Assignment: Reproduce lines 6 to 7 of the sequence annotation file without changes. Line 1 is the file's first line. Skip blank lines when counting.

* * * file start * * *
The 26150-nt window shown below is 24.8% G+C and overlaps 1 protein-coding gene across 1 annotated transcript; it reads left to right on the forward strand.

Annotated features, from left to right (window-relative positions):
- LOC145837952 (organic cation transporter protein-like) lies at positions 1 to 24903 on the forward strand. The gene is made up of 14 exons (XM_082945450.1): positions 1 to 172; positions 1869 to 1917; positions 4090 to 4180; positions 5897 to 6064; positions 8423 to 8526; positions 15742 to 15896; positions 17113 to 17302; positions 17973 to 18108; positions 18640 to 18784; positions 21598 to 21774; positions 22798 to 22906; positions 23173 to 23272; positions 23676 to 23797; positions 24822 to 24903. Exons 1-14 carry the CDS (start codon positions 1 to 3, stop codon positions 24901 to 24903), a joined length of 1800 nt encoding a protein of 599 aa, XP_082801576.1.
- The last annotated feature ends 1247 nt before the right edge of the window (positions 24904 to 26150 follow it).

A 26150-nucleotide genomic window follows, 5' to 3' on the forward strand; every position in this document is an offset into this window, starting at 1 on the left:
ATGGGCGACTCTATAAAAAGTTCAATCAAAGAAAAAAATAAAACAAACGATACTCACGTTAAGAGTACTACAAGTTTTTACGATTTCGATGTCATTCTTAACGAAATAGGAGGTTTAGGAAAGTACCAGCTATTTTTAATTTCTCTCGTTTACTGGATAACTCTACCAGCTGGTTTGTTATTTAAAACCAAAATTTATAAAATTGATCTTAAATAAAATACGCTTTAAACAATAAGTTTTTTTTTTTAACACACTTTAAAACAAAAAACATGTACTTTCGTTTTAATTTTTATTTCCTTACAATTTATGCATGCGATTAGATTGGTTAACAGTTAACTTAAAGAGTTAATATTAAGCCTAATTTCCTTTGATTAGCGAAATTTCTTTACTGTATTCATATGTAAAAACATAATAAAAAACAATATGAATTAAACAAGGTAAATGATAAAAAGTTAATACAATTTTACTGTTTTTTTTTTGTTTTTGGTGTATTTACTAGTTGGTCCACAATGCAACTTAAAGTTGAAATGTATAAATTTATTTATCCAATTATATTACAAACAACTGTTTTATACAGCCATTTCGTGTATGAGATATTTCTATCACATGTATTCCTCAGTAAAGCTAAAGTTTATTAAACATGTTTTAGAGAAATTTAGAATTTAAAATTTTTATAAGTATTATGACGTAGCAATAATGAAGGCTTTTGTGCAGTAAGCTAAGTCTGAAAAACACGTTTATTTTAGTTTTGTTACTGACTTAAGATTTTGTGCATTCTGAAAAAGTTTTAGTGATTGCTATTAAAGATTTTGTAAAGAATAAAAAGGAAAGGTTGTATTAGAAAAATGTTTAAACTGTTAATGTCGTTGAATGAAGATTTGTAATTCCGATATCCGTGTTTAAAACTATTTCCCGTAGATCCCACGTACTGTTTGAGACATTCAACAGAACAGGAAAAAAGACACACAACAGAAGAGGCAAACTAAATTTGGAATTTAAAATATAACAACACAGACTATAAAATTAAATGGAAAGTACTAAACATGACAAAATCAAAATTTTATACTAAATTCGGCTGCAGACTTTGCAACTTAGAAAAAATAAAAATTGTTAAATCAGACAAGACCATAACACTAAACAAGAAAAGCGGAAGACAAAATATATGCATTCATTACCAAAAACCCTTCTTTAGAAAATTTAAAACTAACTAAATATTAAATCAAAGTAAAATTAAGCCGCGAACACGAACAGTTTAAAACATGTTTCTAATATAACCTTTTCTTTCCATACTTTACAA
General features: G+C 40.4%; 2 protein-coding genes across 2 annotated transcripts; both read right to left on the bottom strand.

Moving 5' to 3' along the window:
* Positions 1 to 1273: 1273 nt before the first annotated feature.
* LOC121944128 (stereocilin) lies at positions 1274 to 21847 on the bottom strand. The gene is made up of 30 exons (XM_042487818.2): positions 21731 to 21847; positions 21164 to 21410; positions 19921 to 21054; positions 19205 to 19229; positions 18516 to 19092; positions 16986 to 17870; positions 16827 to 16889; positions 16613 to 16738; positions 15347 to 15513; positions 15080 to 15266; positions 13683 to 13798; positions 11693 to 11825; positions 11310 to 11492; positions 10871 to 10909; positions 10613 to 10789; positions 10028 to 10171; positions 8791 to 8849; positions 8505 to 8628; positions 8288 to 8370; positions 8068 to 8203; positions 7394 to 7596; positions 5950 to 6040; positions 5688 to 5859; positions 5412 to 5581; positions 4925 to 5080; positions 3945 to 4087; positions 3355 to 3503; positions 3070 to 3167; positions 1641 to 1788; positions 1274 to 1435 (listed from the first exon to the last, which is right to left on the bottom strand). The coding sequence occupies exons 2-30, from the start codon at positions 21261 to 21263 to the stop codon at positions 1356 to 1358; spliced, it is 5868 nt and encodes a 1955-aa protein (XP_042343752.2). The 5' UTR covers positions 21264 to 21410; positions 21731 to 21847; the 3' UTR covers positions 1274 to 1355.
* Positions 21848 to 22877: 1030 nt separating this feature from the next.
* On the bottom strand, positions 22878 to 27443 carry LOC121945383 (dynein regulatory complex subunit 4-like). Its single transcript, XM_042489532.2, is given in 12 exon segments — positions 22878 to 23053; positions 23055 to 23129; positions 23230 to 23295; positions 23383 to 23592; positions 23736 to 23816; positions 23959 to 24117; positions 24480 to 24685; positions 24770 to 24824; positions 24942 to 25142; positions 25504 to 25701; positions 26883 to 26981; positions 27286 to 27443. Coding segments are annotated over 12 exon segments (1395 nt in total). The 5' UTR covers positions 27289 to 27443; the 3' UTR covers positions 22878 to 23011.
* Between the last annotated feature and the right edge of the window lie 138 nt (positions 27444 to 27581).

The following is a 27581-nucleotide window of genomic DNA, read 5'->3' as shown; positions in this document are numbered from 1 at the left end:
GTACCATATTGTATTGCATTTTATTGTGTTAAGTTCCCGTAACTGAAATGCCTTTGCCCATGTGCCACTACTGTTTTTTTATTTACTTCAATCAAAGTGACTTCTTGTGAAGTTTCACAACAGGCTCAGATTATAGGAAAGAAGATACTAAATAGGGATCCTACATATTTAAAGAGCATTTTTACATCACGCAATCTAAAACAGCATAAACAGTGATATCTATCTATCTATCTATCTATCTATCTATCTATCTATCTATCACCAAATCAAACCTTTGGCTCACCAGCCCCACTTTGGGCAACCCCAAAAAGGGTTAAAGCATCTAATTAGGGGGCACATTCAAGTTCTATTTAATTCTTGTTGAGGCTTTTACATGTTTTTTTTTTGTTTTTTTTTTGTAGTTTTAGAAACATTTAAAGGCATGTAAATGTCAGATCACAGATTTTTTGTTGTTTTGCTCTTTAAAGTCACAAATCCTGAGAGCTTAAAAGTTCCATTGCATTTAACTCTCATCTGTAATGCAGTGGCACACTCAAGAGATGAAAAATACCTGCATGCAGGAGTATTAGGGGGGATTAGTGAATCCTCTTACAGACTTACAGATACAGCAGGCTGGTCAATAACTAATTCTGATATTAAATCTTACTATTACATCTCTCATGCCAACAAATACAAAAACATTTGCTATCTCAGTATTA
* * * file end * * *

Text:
ATGGGCGACTCTATAAAAAGTTCAATCAAAGAAAAAAATAAAACAAACGATACTCACGTTAAGAGTACTACAAGTTTTTACGATTTCGATGTCATTCTTAACGAAATAGGAGGTTTAGGAAAGTACCAGCTATTTTTAATTTCTCTCGTTTACTGGATAACTCTACCAGCTGGTTTGTTATTTAAAACCAAAATTTATAAAATTGATCTTAAATAAAATACGCTTTAAACAATAAGTTTTTTTTTTTAACACACTTTAAAACAAAAAACATGTACTTTCGTTTTAATTTTTATTTCCTTACAATTTATGCATGCGATTAGATTGGTTAACAGTTAACTTAAAGAGTTAATATTAAGCCTAATTTCCTTTGATTAGCGAAATTTCTTTACTGTATTCATATGTAAAAACATAATAAAAAACAATATGAATTAAACAAGGTAAATGATAAAAAGTTAATACAATTTTACTGTTTTTTTTTTGTTTTTGGTGTATTTACTAGTTGGTCCACAATGCAACTTAAAGTTGAAATGTATAAATTTATTTATCCAATTATATTACAAACAACTGTTTTATACAGCCATTTCGTGTATGAGATATTTCTATCACATGTATTCCTCAGTAAAGCTAAAGTTTATTAAACATGTTTTAGAGAAATTTAGAATTTAAAATTTTTATAAGTATTATGACGTAGCAATAATGAAGGCTTTTGTGCAGTAAGCTAAGTCTGAAAAACACGTTTATTTTAGTTTTGTTACTGACTTAAGATTTTGTGCATTCTGAAAAAGTTTTAGTGATTGCTATTAAAGATTTTGTAAAGAATAAAAAGGAAAGGTTGTATTAGAAAAATGTTTAAACTGTTAATGTCGTTGAATGAAGATTTGTAATTCCGATATCCGTGTTTAAAACTATTTCCCGTAGATCCCACGTACTGTTTGAGACATTCAACAGAACAGGAAAAAAGACACACAACAGAAGAGGCAAACTAAATTTGGAATTTAAAATATAACAACACAGACTATAAAATTAAATGGAAAGTACTAAACATGACAAAATCAAAATTTTATACTAAATTCGGCTGCAGACTTTGCAACTTAGAAAAAATAAAAATTGTTAAATCAGACAAGACCATAACACTAAACAAGAAAAGCGGAAGACAAAATATATGCATTCATTACCAAAAACCCTTCTTTAGAAAATTTAAAACTAACTAAATATTAAATCAAAGTAAAATTAAGCCGCGAACACGAACAGTTTAAAACATGTTTCTAATATAACCTTTTCTTTCCATACTTTACAA
General features: G+C 40.4%; 2 protein-coding genes across 2 annotated transcripts; both read right to left on the bottom strand.